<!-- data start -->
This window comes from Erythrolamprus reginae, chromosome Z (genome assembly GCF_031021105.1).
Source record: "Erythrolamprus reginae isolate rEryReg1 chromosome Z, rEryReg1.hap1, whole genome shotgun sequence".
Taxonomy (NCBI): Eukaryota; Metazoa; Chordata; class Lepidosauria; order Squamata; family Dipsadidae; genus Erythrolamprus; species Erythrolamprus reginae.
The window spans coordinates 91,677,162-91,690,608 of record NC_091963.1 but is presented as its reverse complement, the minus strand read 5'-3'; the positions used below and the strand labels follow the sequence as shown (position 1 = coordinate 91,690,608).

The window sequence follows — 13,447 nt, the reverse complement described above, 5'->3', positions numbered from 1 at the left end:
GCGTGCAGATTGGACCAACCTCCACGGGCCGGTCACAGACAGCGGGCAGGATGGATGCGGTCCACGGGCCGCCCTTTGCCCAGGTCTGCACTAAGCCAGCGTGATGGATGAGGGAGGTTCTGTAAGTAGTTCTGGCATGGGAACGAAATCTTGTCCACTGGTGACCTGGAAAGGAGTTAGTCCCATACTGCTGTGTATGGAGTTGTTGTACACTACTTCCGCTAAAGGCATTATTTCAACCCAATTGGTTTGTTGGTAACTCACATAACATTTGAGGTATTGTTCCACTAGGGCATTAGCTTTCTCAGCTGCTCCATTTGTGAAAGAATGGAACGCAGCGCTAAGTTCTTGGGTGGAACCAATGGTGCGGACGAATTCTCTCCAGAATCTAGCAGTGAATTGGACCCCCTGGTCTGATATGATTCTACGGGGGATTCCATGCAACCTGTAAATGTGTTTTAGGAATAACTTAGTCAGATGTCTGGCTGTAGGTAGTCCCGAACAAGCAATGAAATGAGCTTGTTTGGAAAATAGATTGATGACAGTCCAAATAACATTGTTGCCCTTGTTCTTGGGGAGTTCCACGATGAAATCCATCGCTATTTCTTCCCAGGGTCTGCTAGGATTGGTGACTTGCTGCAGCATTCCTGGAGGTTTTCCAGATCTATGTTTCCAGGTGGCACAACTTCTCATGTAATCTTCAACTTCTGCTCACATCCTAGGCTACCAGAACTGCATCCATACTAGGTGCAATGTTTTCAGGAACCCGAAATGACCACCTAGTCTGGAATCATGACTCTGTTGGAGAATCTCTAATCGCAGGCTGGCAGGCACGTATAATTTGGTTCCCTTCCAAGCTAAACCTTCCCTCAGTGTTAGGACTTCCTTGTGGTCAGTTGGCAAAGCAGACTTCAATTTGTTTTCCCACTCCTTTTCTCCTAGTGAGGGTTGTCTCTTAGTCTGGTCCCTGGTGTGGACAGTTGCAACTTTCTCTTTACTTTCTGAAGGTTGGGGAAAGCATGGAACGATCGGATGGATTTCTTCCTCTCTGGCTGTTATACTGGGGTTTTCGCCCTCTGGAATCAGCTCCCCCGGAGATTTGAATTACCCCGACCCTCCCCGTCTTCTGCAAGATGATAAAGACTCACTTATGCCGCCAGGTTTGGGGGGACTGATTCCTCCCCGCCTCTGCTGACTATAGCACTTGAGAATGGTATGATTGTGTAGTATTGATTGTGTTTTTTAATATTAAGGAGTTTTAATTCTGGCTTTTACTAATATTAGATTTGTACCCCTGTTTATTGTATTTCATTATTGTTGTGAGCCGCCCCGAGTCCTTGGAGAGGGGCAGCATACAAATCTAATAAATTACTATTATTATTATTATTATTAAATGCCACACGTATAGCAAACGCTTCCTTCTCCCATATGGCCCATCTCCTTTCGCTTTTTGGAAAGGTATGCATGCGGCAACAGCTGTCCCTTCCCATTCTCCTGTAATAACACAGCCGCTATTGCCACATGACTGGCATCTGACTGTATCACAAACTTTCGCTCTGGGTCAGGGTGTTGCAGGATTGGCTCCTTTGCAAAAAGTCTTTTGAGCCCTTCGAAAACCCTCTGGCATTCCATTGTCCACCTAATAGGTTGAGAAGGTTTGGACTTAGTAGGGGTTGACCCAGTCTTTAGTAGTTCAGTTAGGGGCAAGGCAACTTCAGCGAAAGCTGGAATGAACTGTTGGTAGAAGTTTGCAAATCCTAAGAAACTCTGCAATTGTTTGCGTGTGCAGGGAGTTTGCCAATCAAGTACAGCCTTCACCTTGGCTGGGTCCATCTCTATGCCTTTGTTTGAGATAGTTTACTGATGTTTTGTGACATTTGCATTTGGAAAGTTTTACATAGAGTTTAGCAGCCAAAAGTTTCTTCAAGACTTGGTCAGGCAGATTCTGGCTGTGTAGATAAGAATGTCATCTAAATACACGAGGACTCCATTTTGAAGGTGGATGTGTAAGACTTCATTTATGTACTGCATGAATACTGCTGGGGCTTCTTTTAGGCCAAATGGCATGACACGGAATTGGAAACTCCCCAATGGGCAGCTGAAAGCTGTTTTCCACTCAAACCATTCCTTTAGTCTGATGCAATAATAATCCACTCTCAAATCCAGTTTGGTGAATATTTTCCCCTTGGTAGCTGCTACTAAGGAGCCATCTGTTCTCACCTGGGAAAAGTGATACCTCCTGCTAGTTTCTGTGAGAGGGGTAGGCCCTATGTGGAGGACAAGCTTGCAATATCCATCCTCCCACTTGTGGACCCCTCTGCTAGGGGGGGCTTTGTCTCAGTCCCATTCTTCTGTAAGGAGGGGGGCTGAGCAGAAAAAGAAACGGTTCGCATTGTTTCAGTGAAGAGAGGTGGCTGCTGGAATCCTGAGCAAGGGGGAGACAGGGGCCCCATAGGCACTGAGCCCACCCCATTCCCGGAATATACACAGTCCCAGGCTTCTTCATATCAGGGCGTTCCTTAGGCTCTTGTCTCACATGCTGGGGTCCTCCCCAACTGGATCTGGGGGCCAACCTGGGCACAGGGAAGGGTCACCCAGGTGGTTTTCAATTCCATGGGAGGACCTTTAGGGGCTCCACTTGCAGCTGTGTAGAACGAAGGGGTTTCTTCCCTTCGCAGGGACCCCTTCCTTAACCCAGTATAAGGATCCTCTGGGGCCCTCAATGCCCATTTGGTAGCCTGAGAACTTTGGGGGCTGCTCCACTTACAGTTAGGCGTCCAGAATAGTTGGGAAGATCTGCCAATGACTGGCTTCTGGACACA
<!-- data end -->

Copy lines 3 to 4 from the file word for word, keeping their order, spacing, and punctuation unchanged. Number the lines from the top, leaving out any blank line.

Taxonomy (NCBI): Eukaryota; Metazoa; Chordata; class Lepidosauria; order Squamata; family Dipsadidae; genus Erythrolamprus; species Erythrolamprus reginae.
The window spans coordinates 91,677,162-91,690,608 of record NC_091963.1 but is presented as its reverse complement, the minus strand read 5'-3'; the positions used below and the strand labels follow the sequence as shown (position 1 = coordinate 91,690,608).